Debt and deficit are two words and concepts that have been repeatedly bandied about in politics and the media. Most times, they’re spoken in the context of government spending.
And they’re frequently mistaken for each other. Here’s the difference between the two, from CGTN’s Ahmad Coo.
The deficit refers to the yearly difference between government spending and the revenue it collects. For instance- a government takes in revenue in the form of taxes, import duties and other income.
It also spends that money each year on things like defense and social security.
Takes this example: the government takes in $5 trillion in revenue but spends $10 trillion in 2017. That means its *deficit* is $5 trillion.
Since the government has to meet all its payments to keep the country running, it will have to borrow the difference.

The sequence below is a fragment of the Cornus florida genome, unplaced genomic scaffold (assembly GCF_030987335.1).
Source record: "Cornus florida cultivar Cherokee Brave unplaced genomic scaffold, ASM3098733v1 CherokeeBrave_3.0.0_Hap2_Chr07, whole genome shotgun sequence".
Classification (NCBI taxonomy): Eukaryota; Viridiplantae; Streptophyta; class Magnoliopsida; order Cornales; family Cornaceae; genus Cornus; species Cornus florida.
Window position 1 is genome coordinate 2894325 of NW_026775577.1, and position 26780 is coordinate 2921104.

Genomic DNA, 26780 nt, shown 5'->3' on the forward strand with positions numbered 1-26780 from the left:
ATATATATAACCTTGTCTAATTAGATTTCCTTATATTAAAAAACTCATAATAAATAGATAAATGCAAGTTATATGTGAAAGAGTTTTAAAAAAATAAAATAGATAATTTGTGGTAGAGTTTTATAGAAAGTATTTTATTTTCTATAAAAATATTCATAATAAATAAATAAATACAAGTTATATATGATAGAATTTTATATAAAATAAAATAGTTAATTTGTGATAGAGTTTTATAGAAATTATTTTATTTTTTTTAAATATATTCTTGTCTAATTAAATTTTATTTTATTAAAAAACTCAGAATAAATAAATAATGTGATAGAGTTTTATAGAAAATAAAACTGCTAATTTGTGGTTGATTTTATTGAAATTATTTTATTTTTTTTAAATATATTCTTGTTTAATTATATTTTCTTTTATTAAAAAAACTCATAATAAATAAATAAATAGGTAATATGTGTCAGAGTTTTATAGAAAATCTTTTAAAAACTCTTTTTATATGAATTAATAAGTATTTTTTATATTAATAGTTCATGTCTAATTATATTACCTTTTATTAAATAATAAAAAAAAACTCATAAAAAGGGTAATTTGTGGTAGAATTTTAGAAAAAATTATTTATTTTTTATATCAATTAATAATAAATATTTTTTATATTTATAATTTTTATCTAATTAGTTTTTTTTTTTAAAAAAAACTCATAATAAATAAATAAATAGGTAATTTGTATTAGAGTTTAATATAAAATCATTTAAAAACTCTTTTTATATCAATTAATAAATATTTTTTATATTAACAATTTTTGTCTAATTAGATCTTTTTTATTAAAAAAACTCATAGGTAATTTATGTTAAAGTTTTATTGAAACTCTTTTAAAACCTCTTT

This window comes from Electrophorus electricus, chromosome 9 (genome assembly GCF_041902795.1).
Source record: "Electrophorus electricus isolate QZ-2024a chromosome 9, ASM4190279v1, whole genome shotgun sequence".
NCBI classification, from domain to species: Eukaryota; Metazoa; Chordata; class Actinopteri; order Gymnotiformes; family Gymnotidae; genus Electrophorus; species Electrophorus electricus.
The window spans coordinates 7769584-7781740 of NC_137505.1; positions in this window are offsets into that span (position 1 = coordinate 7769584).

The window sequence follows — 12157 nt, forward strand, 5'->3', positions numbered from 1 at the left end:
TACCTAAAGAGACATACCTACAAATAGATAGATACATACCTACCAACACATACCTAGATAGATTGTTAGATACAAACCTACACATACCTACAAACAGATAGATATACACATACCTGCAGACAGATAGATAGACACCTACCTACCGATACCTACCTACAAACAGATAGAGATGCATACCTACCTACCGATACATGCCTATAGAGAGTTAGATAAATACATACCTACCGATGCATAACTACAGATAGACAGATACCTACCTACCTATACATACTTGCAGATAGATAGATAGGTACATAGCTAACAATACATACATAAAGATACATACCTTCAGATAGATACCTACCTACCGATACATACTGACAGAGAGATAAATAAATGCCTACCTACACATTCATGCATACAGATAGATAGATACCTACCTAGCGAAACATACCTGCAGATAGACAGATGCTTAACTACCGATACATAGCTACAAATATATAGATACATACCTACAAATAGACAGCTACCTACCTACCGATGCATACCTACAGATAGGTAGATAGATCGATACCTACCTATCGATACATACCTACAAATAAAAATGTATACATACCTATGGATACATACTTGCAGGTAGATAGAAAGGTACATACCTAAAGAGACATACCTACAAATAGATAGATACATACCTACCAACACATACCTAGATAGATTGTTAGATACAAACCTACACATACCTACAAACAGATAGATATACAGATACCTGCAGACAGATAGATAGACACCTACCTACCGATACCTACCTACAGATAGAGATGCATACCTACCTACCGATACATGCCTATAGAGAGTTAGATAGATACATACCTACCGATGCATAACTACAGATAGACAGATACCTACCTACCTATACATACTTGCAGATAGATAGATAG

To cover the shortfall, it will sell bonds, for example, that promise to give the buyer a certain amount of interest to be paid back in the future.
Debt is different: it’s the total amount of money the government owes which is the sum of past deficits- minus surpluses.
Back to our example and the $5 trillion deficit for 2017. If the economy also had a budget shortfall of $5 trillion in 2016, the government’s total debt in the past two years would be $10 trillion.
Ken Goldstein and Gordon Gray have a panel on debts and deficits
CGTN’s Susan Roberts spoke to Ken Goldstein, an economist from The Conference Board and Gordon Gray, director of Fiscal Policy from the American Action Forum. She asked them about debt and deficits, the difference between them, and whether they’re good for the economy or not.